Transformation not Reformation: Join the Resurgence!

Global Justice Ecology Project (globaljusticeecology.org), coordinating body of the international Campaign to STOP Genetically Engineered Trees, (stopgetrees.org) is issuing this report and critique of the 2019 IUFRO Tree Biotechnology Conference, the Trillion Tree Campaign and Business for Natureinitiative because of our commitment to expose ecologically and socially destructive false solutions that enable business as usual. This is a step in our work to help create a movement that can fundamentally transform political, social and economic systems in order to address the multiple ecological crises threatening the future survival of humans and millions of other species.

For this reason, we are also co-organizing The Resurgence: 2019 North American Forest & Climate Movement Convergence, 11-14 October in the Shawnee National Forest of Southern Illinois. This strategic action session, open to forest and climate activists, organizers and others is aimed at uncovering root causes of the ecological crises we face and developing new strategies to address them. (For info: forestclimateconvergence.org)

To protect forests and communities from the impacts of climate catastrophe, we must actively opposeunjust market-based and profit-oriented false solutions to climate change, such as those described above. If what is proposed as a solution to catastrophic climate change jeopardizes other people or ecosystems it cannot claim to be just or sustainable.

To keep forests intact, we must fundamentally transform the dominant political and economic systems and transition to small-scale, local and traditional systems.

We can clearly see the result of the dominant political and economic system in the form of climate and other crises, including loss of fresh water and arable land, ocean collapse, mass-extinction and extreme weather, as well as escalating human rights abuses including forced displacements, migrations and genocide.

These systems cannot be simply reformed. We must organize to fundamentally confront and transform them. Even the generally conservative National Academy of Sciences agrees. A paper they published on 6 August 2018 concludes, “[A] Stabilized Earth trajectory requires deliberate management of humanity’s relationship with the rest of the Earth System if the world is to avoid crossing a planetary threshold. We suggest that a deep transformation based on a fundamental reorientation of human values, equity, behavior, institutions, economies, and technologies is required.” [10]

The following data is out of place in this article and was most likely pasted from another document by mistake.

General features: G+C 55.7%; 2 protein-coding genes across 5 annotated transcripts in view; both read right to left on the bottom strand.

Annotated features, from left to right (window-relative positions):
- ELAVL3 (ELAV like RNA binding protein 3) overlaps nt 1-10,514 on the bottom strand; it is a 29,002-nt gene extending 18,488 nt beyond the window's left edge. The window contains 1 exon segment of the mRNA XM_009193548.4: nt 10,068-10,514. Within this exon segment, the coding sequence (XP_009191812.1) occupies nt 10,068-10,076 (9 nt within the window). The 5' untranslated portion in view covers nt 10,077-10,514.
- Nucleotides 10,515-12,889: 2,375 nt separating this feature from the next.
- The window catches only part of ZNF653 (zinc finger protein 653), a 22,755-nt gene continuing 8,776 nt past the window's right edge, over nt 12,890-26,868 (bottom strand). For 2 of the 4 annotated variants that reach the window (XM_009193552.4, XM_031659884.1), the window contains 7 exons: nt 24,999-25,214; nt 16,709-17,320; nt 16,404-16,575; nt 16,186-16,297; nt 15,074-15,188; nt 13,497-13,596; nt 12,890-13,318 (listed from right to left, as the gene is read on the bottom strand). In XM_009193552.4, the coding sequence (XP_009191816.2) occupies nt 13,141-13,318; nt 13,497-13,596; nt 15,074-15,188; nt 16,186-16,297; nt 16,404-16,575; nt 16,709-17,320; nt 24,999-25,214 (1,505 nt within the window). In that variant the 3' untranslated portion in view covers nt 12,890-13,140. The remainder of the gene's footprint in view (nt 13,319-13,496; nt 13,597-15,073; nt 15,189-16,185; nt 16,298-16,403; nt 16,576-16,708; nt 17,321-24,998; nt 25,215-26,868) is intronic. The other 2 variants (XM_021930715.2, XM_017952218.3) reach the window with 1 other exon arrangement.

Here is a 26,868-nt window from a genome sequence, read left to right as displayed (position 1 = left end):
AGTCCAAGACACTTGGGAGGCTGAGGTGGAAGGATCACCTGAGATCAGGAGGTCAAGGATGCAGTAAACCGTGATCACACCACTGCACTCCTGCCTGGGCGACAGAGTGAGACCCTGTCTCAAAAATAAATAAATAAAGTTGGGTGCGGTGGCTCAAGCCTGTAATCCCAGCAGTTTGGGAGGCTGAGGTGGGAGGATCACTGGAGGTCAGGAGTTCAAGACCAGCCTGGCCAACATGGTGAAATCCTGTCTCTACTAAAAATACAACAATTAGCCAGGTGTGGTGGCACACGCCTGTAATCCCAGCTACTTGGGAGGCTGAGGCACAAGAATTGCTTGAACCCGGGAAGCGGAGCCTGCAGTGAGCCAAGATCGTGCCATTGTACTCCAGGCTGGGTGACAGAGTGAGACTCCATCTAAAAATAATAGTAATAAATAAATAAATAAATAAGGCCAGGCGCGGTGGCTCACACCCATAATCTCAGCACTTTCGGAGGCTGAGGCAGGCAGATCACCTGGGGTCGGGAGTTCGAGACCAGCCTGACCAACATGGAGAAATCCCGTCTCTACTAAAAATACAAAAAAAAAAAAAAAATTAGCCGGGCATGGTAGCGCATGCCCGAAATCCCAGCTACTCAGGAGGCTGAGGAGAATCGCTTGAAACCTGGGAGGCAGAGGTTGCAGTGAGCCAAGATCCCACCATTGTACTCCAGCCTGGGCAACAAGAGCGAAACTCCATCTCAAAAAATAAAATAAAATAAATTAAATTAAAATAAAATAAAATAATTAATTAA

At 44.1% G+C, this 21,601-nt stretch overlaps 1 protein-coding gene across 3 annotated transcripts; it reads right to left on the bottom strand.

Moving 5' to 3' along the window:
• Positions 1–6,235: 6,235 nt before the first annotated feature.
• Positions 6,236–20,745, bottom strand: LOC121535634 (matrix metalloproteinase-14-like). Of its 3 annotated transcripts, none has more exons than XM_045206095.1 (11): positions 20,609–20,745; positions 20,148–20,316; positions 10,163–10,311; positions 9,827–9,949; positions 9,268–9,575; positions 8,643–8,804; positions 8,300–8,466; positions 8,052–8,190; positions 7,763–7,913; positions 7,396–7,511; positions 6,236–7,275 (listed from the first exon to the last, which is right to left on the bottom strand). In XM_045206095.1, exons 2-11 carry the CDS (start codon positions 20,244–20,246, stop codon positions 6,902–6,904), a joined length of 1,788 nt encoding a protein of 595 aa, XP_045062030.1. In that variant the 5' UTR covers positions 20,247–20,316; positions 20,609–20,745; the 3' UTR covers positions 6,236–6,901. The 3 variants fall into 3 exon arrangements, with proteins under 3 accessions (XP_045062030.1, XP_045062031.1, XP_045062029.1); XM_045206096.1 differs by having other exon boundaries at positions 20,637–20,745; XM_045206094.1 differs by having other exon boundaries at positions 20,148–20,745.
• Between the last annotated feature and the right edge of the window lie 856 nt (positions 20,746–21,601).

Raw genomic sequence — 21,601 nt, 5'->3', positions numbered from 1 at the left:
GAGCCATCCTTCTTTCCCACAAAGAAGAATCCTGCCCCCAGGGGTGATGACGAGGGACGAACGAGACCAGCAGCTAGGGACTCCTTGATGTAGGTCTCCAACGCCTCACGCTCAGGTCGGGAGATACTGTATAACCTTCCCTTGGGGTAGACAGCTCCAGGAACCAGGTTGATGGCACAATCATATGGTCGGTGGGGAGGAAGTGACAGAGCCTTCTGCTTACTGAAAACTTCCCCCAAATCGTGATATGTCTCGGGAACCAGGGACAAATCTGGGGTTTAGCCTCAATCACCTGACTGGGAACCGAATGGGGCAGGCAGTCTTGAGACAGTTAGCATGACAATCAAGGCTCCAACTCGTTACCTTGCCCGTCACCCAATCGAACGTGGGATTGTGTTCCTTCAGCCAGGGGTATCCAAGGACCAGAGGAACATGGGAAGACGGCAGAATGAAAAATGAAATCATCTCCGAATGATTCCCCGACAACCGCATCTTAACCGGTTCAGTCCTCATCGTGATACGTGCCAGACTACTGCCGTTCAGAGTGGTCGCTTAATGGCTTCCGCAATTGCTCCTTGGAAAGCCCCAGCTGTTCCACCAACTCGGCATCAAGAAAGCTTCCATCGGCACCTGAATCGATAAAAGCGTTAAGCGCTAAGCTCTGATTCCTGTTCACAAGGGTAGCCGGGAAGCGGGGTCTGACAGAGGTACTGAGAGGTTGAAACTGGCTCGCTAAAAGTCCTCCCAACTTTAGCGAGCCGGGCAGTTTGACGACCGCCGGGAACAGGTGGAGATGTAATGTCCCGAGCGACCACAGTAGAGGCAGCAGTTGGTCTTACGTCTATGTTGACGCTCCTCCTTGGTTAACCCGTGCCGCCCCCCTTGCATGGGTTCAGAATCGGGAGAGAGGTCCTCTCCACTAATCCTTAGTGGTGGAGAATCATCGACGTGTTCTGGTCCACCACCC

For information on how to join this effort for systemic transformation, visit The Resurgence: 2019 North American Forest & Climate Movement Convergence http://forestclimateconvergence.org

 

NOTES

[1] CTNBio Meeting to Approve GE Trees Cancelled – FuturaGene Taken Over (2015) https://stopgetrees.org/victory-ctnbio-occupied-meeting-cancelled-no-approval-ge-trees/ and see Interview with a Militant of the MST (2017) https://www.youtube.com/watch?v=4GeqRRM7A5s&list=PLJIqsEBkCVM2edxllRUp2a0zTwPI0CMjq&index=4&t=561s

[2] The Global Tree Restoration Potential (2019) https://science.sciencemag.org/content/365/6448/76

[3] For decades, World Rainforest Movement and others have demanded that the FAO change its forest definition, which “reduces a forest to any area covered by trees. In doing so, the FAO definition discards other life-forms as well as the biological, cyclical and cultural diversity that define a forest in its continuous interconnection with forest-dependent communities. FAO’s reductionist definition also allows the companies behind tens of millions of industrial fast-growing plantations to claim their monocultures are ‘planted forests’. Countries’ forest statistics thus count these fast-growing industrial monocultures as ‘forests’, in spite of the well-documented social and environmental impacts such plantations have caused around the world.” In 2009, WRM explained, “the definition of forests is not an academic or linguistic discussion: it is a political issue having serious social and environmental consequences at the ground level. Defining plantations as forests empowers the corporate sector – particularly plantation companies – and disempowers local communities opposing them to protect their livelihoods. The FAO continues playing this role by refusing to change its definition.” https://wrm.org.uy/wp-content/uploads/2018/03/Compilaci%C3%B3n-21-de-Marzo-2018-EN.pdf